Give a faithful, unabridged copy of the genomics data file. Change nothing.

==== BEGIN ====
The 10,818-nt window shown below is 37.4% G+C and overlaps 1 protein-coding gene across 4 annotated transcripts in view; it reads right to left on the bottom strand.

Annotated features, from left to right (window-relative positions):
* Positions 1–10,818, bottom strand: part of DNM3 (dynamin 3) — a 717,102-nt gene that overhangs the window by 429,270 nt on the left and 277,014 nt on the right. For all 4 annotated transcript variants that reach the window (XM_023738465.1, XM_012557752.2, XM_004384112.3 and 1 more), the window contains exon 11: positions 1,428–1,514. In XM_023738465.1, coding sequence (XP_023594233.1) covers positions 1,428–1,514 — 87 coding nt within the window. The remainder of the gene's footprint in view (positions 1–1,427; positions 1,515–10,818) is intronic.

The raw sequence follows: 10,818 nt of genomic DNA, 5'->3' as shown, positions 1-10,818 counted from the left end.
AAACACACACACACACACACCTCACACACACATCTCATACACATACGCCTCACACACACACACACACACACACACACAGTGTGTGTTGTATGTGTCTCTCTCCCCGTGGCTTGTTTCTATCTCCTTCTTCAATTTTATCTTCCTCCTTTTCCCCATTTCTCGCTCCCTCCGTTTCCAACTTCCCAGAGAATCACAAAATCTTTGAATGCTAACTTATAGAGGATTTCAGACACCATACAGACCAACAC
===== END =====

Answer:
The 10,818-nt window shown below is 37.4% G+C and overlaps 1 protein-coding gene across 4 annotated transcripts in view; it reads right to left on the bottom strand.

Annotated features, from left to right (window-relative positions):
* Positions 1–10,818, bottom strand: part of DNM3 (dynamin 3) — a 717,102-nt gene that overhangs the window by 429,270 nt on the left and 277,014 nt on the right. For all 4 annotated transcript variants that reach the window (XM_023738465.1, XM_012557752.2, XM_004384112.3 and 1 more), the window contains exon 11: positions 1,428–1,514. In XM_023738465.1, coding sequence (XP_023594233.1) covers positions 1,428–1,514 — 87 coding nt within the window. The remainder of the gene's footprint in view (positions 1–1,427; positions 1,515–10,818) is intronic.

The raw sequence follows: 10,818 nt of genomic DNA, 5'->3' as shown, positions 1-10,818 counted from the left end.
AAACACACACACACACACACCTCACACACACATCTCATACACATACGCCTCACACACACACACACACACACACACACAGTGTGTGTTGTATGTGTCTCTCTCCCCGTGGCTTGTTTCTATCTCCTTCTTCAATTTTATCTTCCTCCTTTTCCCCATTTCTCGCTCCCTCCGTTTCCAACTTCCCAGAGAATCACAAAATCTTTGAATGCTAACTTATAGAGGATTTCAGACACCATACAGACCAACAC